Which most people reading this already knew: but it’s now the Democrats’ turn to learn that. I don’t think that they’ll enjoy the lesson:
Within hours of Indiana Democratic Sen. Evan Bayh’s retirement announcement last week, establishment Democrats in Indiana and Washington were signaling that Rep. Brad Ellsworth (D-Ind.) was their preferred favorite to succeed him. And by Friday, the last day to file for office, Ellsworth had announced his intention to run for the Senate seat.
It had all the makings of a neatly wrapped package, with just one exception: Rep. Baron Hill (D-Ind.) hadn’t signed off on the succession plan.
Now Hill is suggesting he’s seriously weighing a campaign — and other candidates are making calls to committee members to feel out support — and the process of choosing a Democratic Senate nominee could prove to be a lot messier than originally anticipated.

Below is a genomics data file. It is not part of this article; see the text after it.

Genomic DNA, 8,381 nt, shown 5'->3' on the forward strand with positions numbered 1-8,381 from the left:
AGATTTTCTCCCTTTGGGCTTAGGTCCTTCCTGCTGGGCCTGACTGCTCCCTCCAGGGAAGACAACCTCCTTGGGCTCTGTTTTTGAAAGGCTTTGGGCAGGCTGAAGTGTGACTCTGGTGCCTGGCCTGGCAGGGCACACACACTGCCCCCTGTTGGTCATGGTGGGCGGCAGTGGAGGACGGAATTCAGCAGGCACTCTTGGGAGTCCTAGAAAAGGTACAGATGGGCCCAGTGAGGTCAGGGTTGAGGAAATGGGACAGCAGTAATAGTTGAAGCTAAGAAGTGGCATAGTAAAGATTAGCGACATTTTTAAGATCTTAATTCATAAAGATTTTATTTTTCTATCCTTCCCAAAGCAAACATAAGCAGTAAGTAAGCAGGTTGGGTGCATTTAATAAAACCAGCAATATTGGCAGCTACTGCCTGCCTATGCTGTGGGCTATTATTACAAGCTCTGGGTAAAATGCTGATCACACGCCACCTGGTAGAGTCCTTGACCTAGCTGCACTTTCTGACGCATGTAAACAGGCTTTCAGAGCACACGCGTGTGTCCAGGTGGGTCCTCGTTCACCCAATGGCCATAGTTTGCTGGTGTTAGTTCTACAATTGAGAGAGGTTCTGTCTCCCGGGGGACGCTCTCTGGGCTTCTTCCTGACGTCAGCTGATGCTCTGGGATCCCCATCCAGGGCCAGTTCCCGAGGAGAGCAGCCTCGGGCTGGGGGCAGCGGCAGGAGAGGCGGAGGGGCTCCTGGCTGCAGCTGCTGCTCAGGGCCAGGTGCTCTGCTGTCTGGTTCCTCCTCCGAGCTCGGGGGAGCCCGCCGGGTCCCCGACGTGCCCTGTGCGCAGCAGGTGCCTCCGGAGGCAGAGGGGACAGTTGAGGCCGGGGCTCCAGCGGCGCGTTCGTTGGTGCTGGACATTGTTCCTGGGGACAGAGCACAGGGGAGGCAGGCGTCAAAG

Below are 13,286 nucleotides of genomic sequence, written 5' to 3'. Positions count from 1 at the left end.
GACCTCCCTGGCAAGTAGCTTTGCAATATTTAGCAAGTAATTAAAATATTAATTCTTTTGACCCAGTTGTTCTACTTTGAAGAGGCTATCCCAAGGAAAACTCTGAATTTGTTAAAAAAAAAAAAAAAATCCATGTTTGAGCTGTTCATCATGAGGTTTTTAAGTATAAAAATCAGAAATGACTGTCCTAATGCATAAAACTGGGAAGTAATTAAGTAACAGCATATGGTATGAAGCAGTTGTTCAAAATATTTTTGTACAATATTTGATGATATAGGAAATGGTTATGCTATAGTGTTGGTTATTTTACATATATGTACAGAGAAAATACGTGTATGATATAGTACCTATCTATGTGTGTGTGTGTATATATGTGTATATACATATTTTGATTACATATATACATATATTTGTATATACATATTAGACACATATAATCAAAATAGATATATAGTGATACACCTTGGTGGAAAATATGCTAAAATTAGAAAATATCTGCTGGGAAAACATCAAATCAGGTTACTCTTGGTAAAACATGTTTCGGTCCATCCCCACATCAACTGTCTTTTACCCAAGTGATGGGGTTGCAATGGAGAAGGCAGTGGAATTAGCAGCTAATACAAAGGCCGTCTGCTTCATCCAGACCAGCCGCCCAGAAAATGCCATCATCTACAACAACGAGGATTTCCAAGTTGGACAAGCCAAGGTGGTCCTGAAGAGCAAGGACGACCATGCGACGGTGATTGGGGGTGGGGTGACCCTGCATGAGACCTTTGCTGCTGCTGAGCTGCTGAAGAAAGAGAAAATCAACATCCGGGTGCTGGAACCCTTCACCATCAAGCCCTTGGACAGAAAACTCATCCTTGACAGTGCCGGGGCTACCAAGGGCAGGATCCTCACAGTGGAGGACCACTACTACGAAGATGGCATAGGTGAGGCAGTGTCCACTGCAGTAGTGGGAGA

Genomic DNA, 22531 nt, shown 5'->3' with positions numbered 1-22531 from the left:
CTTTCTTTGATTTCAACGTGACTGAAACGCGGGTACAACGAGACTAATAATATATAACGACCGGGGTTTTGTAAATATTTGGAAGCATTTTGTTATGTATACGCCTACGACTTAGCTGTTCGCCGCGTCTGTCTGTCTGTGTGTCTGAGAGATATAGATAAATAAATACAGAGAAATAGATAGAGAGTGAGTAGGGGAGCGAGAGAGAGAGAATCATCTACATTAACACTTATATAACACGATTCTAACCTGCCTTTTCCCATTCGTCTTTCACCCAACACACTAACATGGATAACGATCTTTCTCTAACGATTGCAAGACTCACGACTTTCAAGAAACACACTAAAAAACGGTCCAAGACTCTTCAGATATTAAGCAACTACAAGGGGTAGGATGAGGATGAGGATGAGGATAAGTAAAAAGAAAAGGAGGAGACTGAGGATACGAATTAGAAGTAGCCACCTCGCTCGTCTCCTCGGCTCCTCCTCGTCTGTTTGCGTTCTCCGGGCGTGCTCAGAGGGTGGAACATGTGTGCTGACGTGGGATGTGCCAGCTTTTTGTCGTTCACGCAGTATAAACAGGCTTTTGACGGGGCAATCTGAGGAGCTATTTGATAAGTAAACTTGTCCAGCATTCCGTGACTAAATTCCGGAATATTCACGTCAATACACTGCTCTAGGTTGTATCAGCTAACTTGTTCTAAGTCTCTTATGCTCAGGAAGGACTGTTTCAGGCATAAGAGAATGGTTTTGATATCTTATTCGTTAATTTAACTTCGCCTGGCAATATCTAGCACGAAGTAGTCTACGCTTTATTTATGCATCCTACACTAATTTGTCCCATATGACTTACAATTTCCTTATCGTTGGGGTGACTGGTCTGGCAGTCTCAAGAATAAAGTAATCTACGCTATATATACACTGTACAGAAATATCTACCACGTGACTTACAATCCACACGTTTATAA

I was pleased to hear that Senator Evan Bayh had decided to not run for re-election; it meant that we’d pick up a Senate seat. I was also pleased to hear that Rep. Brad Ellsworth had decided to go for the seat; it meant that we’d pick up a Senate and a House seat. But if Baron Hill ends up being the nominee, then Bayh’s sudden retirement will mean that we will pick up a Senate and two House seats: the Democrats can’t make their Senate pick until after the primary and they’ve already picked the sacrificial victim for IN-08. And the progressive base doesn’t really like Ellsworth, anyway (NSFW language).
Some day I hope to hear just what the Obama administration specifically did to Evan Bayh, to fuel this revenge.
Crossposted to RedState.